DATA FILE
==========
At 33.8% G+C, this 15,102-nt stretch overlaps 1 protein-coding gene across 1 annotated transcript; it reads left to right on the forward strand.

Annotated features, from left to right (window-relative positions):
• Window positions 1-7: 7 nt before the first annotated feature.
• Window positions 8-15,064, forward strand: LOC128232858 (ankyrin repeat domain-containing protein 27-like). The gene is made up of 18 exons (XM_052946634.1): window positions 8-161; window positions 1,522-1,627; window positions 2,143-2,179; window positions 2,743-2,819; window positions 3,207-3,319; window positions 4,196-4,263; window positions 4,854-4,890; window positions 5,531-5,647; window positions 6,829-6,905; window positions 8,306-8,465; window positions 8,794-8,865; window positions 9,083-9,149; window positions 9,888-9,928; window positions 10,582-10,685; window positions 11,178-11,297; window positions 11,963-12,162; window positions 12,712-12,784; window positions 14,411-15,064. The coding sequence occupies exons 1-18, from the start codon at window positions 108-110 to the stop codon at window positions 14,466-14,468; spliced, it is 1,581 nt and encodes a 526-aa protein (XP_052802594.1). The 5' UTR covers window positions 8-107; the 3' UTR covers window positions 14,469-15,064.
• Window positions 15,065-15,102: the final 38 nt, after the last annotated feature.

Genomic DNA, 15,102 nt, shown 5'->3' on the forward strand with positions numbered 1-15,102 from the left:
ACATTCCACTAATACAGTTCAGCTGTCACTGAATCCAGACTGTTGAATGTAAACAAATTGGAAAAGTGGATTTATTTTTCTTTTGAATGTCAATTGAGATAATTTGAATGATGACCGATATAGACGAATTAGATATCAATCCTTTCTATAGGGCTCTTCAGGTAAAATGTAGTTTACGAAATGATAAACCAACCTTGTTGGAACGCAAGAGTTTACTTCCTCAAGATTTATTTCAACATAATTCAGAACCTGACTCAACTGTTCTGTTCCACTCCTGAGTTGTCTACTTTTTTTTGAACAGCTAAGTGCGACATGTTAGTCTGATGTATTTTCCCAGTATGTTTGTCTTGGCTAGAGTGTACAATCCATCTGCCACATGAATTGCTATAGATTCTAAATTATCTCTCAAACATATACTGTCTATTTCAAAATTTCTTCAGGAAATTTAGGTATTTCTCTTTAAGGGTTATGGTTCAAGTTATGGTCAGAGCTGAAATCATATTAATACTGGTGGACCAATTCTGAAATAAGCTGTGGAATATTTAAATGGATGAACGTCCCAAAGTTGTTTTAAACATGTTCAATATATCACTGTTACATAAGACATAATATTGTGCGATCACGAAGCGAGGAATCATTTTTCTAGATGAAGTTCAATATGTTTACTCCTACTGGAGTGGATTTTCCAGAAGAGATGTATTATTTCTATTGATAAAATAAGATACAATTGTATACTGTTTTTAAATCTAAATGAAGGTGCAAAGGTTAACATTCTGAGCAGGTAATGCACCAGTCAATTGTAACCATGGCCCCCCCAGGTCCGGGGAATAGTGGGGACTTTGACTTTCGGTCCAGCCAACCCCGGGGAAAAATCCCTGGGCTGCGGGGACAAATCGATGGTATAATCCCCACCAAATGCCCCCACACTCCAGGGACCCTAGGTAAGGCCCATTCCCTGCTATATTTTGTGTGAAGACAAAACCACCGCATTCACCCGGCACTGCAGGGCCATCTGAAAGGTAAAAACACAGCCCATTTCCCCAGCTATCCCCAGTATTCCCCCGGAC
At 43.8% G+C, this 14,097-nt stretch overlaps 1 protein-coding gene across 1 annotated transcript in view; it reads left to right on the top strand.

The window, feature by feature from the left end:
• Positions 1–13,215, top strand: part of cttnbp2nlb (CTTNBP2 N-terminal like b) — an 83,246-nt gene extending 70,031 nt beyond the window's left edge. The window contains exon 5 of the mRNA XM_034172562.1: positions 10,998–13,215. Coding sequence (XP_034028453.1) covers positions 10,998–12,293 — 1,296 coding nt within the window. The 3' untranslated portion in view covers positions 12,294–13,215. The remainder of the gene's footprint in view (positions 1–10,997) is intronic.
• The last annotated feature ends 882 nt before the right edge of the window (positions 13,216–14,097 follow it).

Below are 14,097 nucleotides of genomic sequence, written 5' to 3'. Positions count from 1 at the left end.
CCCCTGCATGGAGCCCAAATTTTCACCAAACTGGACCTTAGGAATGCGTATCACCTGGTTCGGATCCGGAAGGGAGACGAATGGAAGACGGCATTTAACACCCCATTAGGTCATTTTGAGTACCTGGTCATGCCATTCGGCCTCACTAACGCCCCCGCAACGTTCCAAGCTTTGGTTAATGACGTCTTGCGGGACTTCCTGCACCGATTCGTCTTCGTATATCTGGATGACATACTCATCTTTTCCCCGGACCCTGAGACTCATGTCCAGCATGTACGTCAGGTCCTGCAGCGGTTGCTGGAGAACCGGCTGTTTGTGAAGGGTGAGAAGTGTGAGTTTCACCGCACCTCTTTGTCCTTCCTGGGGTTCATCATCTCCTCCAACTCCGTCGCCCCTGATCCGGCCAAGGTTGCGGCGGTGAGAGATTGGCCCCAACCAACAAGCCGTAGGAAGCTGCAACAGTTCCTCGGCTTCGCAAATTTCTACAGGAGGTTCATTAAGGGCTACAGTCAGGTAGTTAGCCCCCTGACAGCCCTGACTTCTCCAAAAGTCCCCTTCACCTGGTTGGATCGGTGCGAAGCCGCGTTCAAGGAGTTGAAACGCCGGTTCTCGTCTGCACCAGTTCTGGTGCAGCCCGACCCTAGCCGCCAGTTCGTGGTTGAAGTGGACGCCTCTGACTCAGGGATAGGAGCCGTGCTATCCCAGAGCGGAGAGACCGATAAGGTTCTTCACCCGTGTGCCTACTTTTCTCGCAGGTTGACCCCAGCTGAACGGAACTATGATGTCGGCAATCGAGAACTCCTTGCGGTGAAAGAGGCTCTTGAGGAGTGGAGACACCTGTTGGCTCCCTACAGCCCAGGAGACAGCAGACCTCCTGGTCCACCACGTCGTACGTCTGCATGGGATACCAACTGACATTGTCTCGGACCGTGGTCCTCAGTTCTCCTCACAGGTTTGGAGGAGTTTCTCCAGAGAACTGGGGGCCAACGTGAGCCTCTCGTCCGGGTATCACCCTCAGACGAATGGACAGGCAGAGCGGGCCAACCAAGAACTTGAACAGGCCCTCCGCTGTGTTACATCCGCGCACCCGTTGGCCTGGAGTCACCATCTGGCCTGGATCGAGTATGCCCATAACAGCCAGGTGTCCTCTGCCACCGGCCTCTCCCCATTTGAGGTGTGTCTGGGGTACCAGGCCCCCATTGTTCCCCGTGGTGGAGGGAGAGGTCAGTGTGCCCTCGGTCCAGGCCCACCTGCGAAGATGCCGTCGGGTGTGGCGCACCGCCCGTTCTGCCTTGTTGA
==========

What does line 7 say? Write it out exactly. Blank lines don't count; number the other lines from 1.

ACATTCCACTAATACAGTTCAGCTGTCACTGAATCCAGACTGTTGAATGTAAACAAATTGGAAAAGTGGATTTATTTTTCTTTTGAATGTCAATTGAGATAATTTGAATGATGACCGATATAGACGAATTAGATATCAATCCTTTCTATAGGGCTCTTCAGGTAAAATGTAGTTTACGAAATGATAAACCAACCTTGTTGGAACGCAAGAGTTTACTTCCTCAAGATTTATTTCAACATAATTCAGAACCTGACTCAACTGTTCTGTTCCACTCCTGAGTTGTCTACTTTTTTTTGAACAGCTAAGTGCGACATGTTAGTCTGATGTATTTTCCCAGTATGTTTGTCTTGGCTAGAGTGTACAATCCATCTGCCACATGAATTGCTATAGATTCTAAATTATCTCTCAAACATATACTGTCTATTTCAAAATTTCTTCAGGAAATTTAGGTATTTCTCTTTAAGGGTTATGGTTCAAGTTATGGTCAGAGCTGAAATCATATTAATACTGGTGGACCAATTCTGAAATAAGCTGTGGAATATTTAAATGGATGAACGTCCCAAAGTTGTTTTAAACATGTTCAATATATCACTGTTACATAAGACATAATATTGTGCGATCACGAAGCGAGGAATCATTTTTCTAGATGAAGTTCAATATGTTTACTCCTACTGGAGTGGATTTTCCAGAAGAGATGTATTATTTCTATTGATAAAATAAGATACAATTGTATACTGTTTTTAAATCTAAATGAAGGTGCAAAGGTTAACATTCTGAGCAGGTAATGCACCAGTCAATTGTAACCATGGCCCCCCCAGGTCCGGGGAATAGTGGGGACTTTGACTTTCGGTCCAGCCAACCCCGGGGAAAAATCCCTGGGCTGCGGGGACAAATCGATGGTATAATCCCCACCAAATGCCCCCACACTCCAGGGACCCTAGGTAAGGCCCATTCCCTGCTATATTTTGTGTGAAGACAAAACCACCGCATTCACCCGGCACTGCAGGGCCATCTGAAAGGTAAAAACACAGCCCATTTCCCCAGCTATCCCCAGTATTCCCCCGGAC